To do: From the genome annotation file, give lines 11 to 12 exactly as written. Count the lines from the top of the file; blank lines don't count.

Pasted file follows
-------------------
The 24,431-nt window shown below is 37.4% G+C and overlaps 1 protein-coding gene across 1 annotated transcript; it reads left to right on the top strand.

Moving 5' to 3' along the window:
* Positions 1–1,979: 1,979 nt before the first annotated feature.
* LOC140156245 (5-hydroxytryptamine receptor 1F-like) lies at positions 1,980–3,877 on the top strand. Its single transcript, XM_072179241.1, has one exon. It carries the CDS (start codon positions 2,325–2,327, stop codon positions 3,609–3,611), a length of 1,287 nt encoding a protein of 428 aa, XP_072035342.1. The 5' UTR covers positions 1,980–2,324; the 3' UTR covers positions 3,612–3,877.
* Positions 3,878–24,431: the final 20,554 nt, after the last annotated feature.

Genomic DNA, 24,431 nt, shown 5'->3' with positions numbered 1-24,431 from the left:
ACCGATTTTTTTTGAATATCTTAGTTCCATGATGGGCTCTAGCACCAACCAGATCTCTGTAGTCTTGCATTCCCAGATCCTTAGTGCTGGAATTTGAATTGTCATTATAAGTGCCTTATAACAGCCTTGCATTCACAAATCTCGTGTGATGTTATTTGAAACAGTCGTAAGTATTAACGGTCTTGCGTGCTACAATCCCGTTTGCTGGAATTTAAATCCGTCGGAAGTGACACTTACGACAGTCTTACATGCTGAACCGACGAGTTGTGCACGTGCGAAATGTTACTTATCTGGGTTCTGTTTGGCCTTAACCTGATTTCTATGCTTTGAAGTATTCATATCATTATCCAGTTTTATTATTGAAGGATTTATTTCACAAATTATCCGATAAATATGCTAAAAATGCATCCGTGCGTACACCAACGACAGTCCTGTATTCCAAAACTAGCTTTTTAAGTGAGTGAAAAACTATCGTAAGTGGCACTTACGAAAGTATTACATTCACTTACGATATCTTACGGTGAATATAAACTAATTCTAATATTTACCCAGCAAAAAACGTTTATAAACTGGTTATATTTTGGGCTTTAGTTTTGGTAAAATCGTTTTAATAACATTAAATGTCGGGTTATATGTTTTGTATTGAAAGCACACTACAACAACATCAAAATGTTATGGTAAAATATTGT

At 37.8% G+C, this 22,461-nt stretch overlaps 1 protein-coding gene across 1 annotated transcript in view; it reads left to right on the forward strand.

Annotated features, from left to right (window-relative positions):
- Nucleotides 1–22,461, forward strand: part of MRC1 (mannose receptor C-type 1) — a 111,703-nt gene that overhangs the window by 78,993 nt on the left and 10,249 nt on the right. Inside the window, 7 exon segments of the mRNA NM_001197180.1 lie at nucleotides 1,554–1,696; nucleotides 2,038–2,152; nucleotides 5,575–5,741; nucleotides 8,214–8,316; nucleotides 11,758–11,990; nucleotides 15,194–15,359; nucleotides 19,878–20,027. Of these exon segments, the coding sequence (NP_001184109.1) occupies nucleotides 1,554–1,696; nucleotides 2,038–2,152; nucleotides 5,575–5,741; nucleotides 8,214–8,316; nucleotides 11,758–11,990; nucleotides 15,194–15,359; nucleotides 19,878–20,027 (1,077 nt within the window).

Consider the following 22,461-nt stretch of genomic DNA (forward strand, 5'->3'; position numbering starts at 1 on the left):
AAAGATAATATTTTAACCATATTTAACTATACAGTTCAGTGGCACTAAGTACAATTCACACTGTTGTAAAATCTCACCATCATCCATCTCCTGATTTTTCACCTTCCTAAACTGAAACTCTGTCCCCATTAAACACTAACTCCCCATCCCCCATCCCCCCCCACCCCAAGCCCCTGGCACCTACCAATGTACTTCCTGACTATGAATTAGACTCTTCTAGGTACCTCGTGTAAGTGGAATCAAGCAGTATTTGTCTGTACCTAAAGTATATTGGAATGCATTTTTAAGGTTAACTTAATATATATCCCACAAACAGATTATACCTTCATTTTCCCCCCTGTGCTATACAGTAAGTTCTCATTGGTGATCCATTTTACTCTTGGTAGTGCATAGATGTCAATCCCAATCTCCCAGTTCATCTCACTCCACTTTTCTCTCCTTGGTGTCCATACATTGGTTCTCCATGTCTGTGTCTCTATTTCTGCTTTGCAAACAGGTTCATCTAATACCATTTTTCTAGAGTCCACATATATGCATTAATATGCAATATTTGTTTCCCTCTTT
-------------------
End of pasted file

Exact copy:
Consider the following 22,461-nt stretch of genomic DNA (forward strand, 5'->3'; position numbering starts at 1 on the left):
AAAGATAATATTTTAACCATATTTAACTATACAGTTCAGTGGCACTAAGTACAATTCACACTGTTGTAAAATCTCACCATCATCCATCTCCTGATTTTTCACCTTCCTAAACTGAAACTCTGTCCCCATTAAACACTAACTCCCCATCCCCCATCCCCCCCCACCCCAAGCCCCTGGCACCTACCAATGTACTTCCTGACTATGAATTAGACTCTTCTAGGTACCTCGTGTAAGTGGAATCAAGCAGTATTTGTCTGTACCTAAAGTATATTGGAATGCATTTTTAAGGTTAACTTAATATATATCCCACAAACAGATTATACCTTCATTTTCCCCCCTGTGCTATACAGTAAGTTCTCATTGGTGATCCATTTTACTCTTGGTAGTGCATAGATGTCAATCCCAATCTCCCAGTTCATCTCACTCCACTTTTCTCTCCTTGGTGTCCATACATTGGTTCTCCATGTCTGTGTCTCTATTTCTGCTTTGCAAACAGGTTCATCTAATACCATTTTTCTAGAGTCCACATATATGCATTAATATGCAATATTTGTTTCCCTCTTT